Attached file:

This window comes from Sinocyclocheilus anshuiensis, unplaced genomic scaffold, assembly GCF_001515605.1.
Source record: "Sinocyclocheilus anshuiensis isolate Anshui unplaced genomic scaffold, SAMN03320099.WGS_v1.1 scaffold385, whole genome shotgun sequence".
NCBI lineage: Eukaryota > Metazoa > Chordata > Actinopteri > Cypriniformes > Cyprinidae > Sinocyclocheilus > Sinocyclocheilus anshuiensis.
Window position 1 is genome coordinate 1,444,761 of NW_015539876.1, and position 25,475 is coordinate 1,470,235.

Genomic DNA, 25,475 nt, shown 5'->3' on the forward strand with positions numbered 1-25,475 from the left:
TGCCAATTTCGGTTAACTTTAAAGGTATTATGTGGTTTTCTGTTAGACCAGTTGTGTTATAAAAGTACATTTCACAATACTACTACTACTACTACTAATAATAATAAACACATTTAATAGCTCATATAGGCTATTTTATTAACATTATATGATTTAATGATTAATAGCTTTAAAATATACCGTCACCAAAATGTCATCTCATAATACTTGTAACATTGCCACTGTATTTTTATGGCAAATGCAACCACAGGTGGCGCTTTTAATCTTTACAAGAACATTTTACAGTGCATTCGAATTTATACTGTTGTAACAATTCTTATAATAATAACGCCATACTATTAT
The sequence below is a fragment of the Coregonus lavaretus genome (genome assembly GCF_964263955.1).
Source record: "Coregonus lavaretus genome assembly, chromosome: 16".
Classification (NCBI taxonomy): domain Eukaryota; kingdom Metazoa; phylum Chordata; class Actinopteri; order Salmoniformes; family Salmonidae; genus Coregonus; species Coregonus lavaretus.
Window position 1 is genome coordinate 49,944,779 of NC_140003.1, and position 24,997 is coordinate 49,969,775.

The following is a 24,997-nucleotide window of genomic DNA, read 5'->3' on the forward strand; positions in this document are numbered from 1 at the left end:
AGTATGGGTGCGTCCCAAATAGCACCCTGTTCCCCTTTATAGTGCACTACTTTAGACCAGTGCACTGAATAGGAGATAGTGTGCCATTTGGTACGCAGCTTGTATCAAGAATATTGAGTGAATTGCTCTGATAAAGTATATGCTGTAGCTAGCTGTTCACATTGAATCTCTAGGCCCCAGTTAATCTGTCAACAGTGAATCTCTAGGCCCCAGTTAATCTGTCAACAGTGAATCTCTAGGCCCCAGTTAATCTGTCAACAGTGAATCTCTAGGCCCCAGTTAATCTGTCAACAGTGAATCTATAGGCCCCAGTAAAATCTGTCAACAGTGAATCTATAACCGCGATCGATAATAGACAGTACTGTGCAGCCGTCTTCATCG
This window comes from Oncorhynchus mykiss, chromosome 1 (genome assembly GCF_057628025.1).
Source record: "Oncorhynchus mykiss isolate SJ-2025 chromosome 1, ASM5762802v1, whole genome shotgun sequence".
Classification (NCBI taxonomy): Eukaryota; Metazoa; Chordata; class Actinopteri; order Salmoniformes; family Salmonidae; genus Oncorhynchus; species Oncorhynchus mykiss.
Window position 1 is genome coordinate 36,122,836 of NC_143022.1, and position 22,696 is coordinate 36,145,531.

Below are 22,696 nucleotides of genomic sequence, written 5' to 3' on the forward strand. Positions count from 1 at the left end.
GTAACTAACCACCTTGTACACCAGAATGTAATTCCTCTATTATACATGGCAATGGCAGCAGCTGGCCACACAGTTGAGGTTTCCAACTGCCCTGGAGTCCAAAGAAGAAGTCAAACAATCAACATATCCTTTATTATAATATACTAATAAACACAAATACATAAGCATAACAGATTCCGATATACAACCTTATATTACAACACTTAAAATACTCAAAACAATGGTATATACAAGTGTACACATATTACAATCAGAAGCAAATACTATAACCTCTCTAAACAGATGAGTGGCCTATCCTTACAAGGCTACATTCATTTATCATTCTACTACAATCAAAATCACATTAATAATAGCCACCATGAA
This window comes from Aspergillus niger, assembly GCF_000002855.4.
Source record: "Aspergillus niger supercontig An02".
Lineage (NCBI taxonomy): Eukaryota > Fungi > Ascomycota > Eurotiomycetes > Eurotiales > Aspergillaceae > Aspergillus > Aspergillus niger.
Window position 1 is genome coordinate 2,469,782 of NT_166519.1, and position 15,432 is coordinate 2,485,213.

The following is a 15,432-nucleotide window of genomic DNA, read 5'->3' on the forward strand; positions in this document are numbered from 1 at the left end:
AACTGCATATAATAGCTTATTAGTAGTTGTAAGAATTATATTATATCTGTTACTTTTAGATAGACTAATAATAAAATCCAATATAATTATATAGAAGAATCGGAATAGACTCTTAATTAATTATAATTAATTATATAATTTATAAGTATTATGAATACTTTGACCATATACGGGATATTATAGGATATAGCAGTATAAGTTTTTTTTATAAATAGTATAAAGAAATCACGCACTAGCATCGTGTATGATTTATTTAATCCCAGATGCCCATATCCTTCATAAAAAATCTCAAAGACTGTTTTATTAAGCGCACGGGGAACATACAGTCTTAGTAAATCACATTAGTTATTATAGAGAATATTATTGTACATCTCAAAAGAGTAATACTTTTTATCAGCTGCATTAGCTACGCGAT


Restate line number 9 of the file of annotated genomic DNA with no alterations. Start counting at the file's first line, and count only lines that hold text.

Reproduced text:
Classification (NCBI taxonomy): domain Eukaryota; kingdom Metazoa; phylum Chordata; class Actinopteri; order Salmoniformes; family Salmonidae; genus Coregonus; species Coregonus lavaretus.